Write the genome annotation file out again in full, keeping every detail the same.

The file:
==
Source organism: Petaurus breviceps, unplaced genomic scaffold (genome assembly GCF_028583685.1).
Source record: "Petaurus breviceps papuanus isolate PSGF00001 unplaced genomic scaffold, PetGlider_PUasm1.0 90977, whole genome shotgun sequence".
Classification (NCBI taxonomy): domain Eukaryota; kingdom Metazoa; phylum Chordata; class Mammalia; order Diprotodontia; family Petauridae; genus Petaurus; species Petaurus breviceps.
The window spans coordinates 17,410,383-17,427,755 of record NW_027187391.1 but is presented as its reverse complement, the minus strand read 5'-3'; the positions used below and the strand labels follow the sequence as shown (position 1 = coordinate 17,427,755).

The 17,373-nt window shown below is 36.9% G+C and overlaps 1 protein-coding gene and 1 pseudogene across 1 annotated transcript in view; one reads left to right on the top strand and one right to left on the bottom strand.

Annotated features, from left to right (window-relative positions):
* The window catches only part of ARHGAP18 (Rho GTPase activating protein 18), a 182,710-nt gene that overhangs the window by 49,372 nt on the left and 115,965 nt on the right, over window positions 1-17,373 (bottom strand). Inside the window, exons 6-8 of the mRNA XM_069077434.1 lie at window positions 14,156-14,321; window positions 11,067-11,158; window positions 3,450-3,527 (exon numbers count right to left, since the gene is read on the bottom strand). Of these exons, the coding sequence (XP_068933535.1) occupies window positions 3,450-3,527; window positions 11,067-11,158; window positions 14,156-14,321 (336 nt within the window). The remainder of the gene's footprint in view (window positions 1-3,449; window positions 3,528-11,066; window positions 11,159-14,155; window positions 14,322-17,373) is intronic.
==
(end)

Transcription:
Source organism: Petaurus breviceps, unplaced genomic scaffold (genome assembly GCF_028583685.1).
Source record: "Petaurus breviceps papuanus isolate PSGF00001 unplaced genomic scaffold, PetGlider_PUasm1.0 90977, whole genome shotgun sequence".
Classification (NCBI taxonomy): domain Eukaryota; kingdom Metazoa; phylum Chordata; class Mammalia; order Diprotodontia; family Petauridae; genus Petaurus; species Petaurus breviceps.
The window spans coordinates 17,410,383-17,427,755 of record NW_027187391.1 but is presented as its reverse complement, the minus strand read 5'-3'; the positions used below and the strand labels follow the sequence as shown (position 1 = coordinate 17,427,755).

The 17,373-nt window shown below is 36.9% G+C and overlaps 1 protein-coding gene and 1 pseudogene across 1 annotated transcript in view; one reads left to right on the top strand and one right to left on the bottom strand.

Annotated features, from left to right (window-relative positions):
* The window catches only part of ARHGAP18 (Rho GTPase activating protein 18), a 182,710-nt gene that overhangs the window by 49,372 nt on the left and 115,965 nt on the right, over window positions 1-17,373 (bottom strand). Inside the window, exons 6-8 of the mRNA XM_069077434.1 lie at window positions 14,156-14,321; window positions 11,067-11,158; window positions 3,450-3,527 (exon numbers count right to left, since the gene is read on the bottom strand). Of these exons, the coding sequence (XP_068933535.1) occupies window positions 3,450-3,527; window positions 11,067-11,158; window positions 14,156-14,321 (336 nt within the window). The remainder of the gene's footprint in view (window positions 1-3,449; window positions 3,528-11,066; window positions 11,159-14,155; window positions 14,322-17,373) is intronic.